The rate of forest loss in the Lomami River region was reported to have quadrupled since the turn of the century and has continued to accelerate since then. Models predict a loss of 20% or more of forest cover in the Lomami red colobus’s range between 2009 and 2038. The major reason for deforestation is clear-cutting in order to make room for agricultural fields. Lomami red colobuses are also a favorite target for bushmeat hunters. Data from market surveys suggests that the hunting of the monkeys for food will not reduce in popularity anytime soon. They are a prime target for hunters because they are relatively large-bodied, and they are rather curious towards humans, displaying interest instead of fear at the predators. They also form large, noisy groups, so they are not difficult for hunters to find. Without strict regulation, the colobuses will continue to be overhunted wherever they live.

Conservation Efforts

Lomami red colobuses are listed in Appendix II of the Convention on International Trade in Endangered Species (CITES), an international agreement between governments whose goal is to ensure that international trade in specimens of wild animals and plants does not threaten their survival. They are also listed on Class B of the African Convention on the Conservation of Nature and Natural Resources, a landmark continent-wide agreement enacted to protect Africa’s diverse natural resources. Animals in Class B are protected and can only be hunted or captured under special authorization. Lomami red colobuses are also protected federally under the Democratic Republic of the Congo’s Ministry of the Environment. Sadly, despite having international and federal protection, Lomami red colobuses are still over-hunted and are being driven to extinction.

There are five main priority areas for conservation action as identified by scientists: 1) Increasing legal protections, and enforcement of current laws, 2) Carrying out field studies and surveys of Lomami red colobuses to learn more about their behavior and ecology and more clearly define their range, 3) Creating more protected areas and improving their management, 4) Supporting and engaging people who live near the red colobuses, and 5) Investing in conservation education.

Lomami red colobus habitat is protected by the Lomami National Park, which was created in 2016. Satellite data shows that very little deforestation has occurred within the park since then, though it is not without controversy. The park has faced accusations of improper displacement of local villages, failure to include locals in decision-making processes that impact their lives, and heavy-handed military enforcement. While it is undoubtedly important to protect habitat, some conservationists argue that more should be done to promote the monkeys living in harmony near people, and not simply creating areas free of human settlements. This, they argue, would improve outcomes for both people and monkeys.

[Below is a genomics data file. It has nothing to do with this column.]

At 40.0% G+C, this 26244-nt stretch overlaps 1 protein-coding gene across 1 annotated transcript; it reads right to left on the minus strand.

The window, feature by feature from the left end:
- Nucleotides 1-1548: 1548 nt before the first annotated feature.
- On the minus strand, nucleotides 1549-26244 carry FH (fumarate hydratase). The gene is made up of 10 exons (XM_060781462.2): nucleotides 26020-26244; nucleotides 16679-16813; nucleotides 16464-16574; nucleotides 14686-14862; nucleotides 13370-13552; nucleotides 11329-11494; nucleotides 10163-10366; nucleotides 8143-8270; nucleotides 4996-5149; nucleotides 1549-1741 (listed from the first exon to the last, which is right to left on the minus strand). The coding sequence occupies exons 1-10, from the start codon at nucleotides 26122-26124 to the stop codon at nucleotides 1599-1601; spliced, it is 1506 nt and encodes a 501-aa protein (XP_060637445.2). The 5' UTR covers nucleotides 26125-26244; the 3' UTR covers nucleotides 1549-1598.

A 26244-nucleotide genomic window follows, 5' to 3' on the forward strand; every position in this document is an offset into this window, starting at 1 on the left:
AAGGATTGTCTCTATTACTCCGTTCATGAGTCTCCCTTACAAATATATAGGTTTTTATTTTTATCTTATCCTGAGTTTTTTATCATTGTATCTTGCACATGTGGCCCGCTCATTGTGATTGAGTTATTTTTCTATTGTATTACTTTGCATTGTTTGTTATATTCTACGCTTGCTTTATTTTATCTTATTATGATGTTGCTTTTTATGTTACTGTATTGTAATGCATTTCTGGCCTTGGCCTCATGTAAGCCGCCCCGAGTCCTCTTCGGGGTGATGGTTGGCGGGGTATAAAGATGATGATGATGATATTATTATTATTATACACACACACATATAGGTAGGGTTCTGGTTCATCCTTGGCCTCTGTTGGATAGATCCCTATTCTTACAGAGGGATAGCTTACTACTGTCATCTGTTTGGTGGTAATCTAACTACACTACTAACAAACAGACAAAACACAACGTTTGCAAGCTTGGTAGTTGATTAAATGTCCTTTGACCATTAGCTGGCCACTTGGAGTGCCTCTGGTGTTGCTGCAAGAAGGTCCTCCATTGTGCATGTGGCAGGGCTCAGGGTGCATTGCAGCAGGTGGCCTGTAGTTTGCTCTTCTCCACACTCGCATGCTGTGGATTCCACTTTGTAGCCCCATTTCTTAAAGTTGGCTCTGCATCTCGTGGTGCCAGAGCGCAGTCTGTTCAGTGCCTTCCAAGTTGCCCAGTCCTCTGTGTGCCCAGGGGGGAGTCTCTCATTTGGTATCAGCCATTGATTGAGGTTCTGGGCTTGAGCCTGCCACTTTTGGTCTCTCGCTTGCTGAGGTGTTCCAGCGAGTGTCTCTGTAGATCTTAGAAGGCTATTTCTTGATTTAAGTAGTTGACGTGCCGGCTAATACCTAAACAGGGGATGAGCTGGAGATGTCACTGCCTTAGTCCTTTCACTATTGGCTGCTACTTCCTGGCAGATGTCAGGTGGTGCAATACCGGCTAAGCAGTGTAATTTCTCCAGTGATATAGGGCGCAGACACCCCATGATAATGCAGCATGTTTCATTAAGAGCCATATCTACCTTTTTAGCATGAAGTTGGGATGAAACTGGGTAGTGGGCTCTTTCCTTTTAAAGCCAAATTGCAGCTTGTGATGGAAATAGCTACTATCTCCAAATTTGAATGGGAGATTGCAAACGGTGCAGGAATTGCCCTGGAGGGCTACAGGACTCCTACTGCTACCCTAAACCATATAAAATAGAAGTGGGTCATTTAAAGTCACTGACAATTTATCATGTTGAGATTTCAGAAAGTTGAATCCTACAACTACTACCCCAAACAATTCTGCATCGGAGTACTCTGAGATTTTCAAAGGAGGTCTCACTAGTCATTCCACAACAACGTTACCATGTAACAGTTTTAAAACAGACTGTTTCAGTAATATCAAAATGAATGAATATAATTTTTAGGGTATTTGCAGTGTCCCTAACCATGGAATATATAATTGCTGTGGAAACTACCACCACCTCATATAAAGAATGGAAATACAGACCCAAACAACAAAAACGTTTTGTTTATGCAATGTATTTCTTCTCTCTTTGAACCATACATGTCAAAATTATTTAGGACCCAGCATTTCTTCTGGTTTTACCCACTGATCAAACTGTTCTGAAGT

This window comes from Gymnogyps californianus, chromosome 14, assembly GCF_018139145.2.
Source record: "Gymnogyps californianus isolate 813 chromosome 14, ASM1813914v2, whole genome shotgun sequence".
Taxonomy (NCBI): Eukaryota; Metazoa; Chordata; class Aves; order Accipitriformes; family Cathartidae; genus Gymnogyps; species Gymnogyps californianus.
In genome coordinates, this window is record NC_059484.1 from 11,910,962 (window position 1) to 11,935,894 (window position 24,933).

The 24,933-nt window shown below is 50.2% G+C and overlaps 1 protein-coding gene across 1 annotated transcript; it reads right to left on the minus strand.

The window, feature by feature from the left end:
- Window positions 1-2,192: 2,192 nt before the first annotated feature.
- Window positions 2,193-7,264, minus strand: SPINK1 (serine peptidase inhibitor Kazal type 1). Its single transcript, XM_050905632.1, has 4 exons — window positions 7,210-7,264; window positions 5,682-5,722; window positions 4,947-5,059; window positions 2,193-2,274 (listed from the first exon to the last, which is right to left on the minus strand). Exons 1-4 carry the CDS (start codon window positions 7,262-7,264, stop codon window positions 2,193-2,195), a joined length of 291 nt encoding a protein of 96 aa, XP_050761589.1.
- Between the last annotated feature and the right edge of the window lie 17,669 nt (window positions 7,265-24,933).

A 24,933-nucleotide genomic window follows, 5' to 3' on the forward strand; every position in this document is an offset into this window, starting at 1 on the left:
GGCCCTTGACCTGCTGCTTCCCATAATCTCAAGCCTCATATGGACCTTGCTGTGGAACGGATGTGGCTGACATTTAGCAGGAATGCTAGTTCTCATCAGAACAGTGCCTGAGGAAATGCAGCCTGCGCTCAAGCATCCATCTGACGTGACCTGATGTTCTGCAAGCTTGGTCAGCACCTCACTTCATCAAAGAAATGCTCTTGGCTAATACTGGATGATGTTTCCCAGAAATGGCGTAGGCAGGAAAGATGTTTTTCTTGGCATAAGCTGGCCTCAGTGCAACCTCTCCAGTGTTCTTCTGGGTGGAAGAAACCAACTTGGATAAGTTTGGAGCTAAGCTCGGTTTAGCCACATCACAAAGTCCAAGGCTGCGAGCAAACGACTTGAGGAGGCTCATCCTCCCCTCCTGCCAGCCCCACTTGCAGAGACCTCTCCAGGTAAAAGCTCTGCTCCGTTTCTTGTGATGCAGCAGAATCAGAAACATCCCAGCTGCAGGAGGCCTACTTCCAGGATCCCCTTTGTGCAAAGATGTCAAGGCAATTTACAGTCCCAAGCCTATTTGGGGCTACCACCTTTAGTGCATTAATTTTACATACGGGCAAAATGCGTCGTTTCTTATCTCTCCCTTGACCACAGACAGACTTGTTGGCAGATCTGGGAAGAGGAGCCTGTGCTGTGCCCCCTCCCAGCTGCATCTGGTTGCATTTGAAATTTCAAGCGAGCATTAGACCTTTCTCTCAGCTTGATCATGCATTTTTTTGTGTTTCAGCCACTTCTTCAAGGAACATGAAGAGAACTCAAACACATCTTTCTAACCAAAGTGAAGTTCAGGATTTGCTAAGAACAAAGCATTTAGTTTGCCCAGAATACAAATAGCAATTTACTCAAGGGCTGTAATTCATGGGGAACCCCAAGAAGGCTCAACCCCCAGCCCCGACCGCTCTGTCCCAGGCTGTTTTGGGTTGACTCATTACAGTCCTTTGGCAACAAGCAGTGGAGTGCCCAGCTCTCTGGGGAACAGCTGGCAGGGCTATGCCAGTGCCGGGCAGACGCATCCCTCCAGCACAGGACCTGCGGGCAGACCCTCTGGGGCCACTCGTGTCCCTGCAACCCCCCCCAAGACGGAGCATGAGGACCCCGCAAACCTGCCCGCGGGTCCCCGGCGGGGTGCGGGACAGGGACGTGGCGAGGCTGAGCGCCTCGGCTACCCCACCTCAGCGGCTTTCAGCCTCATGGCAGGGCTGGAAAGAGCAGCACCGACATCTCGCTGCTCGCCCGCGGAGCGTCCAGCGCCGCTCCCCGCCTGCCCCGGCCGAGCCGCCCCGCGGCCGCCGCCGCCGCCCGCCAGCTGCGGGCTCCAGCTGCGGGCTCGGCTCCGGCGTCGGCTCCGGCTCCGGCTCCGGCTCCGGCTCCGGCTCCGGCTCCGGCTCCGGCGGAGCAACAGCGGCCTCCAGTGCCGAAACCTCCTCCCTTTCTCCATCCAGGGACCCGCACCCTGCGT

Because of their ecological importance as surrogate species, scientists predict that bolstering red colobus populations will likely have a ripple effect, improving the overall health of the ecosystems in which they live. Surrogate species also often make effective flagship species — these are those that can be used as a sort of rallying point to improve public awareness, secure funding, and increase support for the conservation of an overall ecosystem. In other words, when people promote red colobus conservation, they are also, often unknowingly, promoting the conservation of millions of plants, amphibians, insects, reptiles, and other species that don’t often get public support.

  • https://www.iucnredlist.org/species/40648/166604269
  • https://www.downtoearth.org.in/news/africa/red-colobus-conserving-these-old-world-primates-could-help-save-africa-s-tropical-forests-says-study-95900
  • https://newsroom.wcs.org/News-Releases/articleType/ArticleView/articleId/22406/A-Rare-and-Little-Known-Group-of-Monkeys-Could-Help-Save-Africas-Tropical-Forests.aspx
  • https://conbio.onlinelibrary.wiley.com/doi/10.1111/conl.13014
  • https://www.nps.gov/articles/surrogate-species-piecing-together-the-whole-picture.htm
  • https://www.bonoboincongo.com/2017/06/12/two-red-colobus-two-sides-of-the-lomami-river/
  • https://animaldiversity.org/accounts/Piliocolobus_pennantii/
  • https://portals.iucn.org/library/sites/library/files/documents/2021-015-En.pdf
  • https://news.mongabay.com/2019/10/bonobo-conservation-stymied-by-deforestation-human-rights-abuses/

Written by K. Clare Quinlan, June 2024